In this regard, it is pertinent to distinguish between industries that can be considered NATURAL MONOPOLIES and those where, in theory, a more fragmented industrial structure could be recreated. In the former category come those industries, such as gas and electricity distribution, railway and telephone services, where ECONOMIES OF SCALE are so great that only a monopoly supplier is in a position to fully maximize supply efficiency. There could be a serious loss of efficiency through unnecessary duplication of resources if these activities were to be fragmented. The alternative of a private-enterprise MONOPOLY is not appealing either, critics argue, because of the dangers of monopolistic abuse.

In the latter category come industries, such as iron and steel, gas and electricity generation, shipbuilding and car manufacture, where, because production usually takes place on a multiplant basis, the scope exists for placing each plant under a different ownership interest, thereby creating a more competitive supply situation. However, because these activities are capital-intensive and, like natural monopolies, are characterized by significant economies of scale, the most that can be hoped for is the creation of a high seller concentration OLIGOPOLY. By contrast, the removal from the public sector of those individual firms (as distinct from whole industries) that were nationalized because they were making losses and needing reorganizing (for example, Ferranti, Inter nation-al Computers, Rolls-Royce, Jaguar, British Leyland, British Shipbuilders) can be more easily justified.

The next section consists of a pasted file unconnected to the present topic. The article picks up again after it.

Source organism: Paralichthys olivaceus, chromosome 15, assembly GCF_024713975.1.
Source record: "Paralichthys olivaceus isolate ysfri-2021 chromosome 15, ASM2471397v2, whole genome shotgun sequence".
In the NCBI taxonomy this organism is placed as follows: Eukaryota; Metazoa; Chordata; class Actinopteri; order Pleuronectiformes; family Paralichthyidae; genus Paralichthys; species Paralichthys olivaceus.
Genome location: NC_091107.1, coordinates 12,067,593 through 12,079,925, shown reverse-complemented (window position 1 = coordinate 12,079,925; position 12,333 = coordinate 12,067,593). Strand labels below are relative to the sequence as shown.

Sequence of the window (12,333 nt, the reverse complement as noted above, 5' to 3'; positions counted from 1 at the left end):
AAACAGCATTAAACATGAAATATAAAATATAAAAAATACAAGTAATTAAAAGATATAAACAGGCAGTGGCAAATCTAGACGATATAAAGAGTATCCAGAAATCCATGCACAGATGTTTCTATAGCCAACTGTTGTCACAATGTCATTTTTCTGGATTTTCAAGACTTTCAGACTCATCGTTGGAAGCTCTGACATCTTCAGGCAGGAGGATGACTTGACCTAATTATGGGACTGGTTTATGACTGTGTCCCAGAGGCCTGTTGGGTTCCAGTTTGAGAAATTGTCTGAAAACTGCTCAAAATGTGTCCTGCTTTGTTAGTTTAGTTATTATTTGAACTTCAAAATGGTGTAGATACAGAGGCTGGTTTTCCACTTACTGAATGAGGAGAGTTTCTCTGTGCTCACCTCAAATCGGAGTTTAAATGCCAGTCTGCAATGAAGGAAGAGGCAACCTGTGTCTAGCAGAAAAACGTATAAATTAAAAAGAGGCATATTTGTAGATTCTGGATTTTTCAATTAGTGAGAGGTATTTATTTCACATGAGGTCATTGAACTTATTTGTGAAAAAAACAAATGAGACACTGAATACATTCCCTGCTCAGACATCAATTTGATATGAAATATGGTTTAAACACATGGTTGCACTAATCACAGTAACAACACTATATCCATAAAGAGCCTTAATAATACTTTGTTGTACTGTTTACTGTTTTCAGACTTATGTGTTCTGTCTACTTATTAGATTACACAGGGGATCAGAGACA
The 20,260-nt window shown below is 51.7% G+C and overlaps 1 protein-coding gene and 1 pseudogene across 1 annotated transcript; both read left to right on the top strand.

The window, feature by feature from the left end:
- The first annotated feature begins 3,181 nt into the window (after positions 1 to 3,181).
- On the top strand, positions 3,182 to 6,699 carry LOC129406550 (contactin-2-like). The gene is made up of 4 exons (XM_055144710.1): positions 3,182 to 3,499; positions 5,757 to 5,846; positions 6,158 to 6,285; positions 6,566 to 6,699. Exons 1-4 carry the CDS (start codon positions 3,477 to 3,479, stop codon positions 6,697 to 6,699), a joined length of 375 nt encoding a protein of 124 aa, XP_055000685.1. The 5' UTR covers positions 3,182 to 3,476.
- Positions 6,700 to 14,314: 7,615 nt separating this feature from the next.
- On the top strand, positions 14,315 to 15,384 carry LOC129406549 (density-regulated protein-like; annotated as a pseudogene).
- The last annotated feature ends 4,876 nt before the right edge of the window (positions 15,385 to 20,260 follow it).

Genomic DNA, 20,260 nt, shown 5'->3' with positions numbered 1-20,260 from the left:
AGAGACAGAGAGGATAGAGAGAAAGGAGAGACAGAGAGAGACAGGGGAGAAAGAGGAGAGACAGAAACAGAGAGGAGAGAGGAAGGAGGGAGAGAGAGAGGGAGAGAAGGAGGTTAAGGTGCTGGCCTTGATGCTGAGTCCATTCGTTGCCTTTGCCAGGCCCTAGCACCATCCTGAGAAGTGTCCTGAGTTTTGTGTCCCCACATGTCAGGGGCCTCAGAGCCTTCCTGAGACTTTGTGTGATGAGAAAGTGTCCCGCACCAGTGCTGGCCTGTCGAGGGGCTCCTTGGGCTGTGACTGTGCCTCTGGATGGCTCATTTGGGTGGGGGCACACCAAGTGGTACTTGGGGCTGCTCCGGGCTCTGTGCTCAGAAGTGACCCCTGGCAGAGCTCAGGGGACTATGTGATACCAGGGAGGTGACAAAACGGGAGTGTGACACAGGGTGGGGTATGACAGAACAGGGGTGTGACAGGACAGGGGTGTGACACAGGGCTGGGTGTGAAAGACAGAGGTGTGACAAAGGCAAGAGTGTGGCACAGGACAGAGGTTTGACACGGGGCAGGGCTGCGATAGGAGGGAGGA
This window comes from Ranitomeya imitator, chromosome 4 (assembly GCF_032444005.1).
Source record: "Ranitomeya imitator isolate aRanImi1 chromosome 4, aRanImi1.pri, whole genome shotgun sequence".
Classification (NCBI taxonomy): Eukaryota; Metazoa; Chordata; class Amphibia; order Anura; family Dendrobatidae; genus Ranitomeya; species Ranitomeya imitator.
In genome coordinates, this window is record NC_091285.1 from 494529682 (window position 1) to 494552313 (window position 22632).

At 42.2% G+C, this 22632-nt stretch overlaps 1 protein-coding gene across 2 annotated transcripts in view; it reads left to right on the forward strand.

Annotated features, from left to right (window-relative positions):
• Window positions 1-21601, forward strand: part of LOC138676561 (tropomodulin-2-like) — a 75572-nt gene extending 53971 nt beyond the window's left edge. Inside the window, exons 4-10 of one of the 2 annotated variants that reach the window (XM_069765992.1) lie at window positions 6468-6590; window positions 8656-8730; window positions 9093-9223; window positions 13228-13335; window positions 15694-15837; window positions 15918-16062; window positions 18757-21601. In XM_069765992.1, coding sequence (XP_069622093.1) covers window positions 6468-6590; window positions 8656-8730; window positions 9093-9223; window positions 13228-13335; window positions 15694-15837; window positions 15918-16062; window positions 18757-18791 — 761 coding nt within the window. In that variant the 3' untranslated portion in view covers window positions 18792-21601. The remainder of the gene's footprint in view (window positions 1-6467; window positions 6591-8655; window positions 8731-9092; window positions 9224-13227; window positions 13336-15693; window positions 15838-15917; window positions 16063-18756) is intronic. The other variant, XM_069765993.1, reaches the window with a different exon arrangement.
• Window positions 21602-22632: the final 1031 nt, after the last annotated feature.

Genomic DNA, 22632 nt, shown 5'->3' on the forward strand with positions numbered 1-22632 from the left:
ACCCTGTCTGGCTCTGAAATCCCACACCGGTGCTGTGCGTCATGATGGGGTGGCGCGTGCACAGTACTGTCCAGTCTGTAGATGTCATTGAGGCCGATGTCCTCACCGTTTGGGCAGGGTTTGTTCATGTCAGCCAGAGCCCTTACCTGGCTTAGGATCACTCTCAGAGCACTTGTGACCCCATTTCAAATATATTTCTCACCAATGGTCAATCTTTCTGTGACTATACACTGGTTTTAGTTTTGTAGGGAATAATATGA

The main problem with privatization is the extent to which competition can in fact be introduced into sectors hitherto confined to state monopolies, either by breaking up an existing state corporation into a number of separate private companies (as for electricity) or by encouraging new entry (as in gas and telecommunications). Because of this, it has been necessary in most cases to establish a regulatory authority (Ofgas and Oftel respectively for gas and telecommunications), backed up by the possibility of a reference to the COMPETITION COMMISSION, to control the industry. See DEREGULATION, INDUSTRIAL POLICY.

Collins Dictionary of Economics, 4th ed. © C. Pass, B. Lowes, L. Davies 2005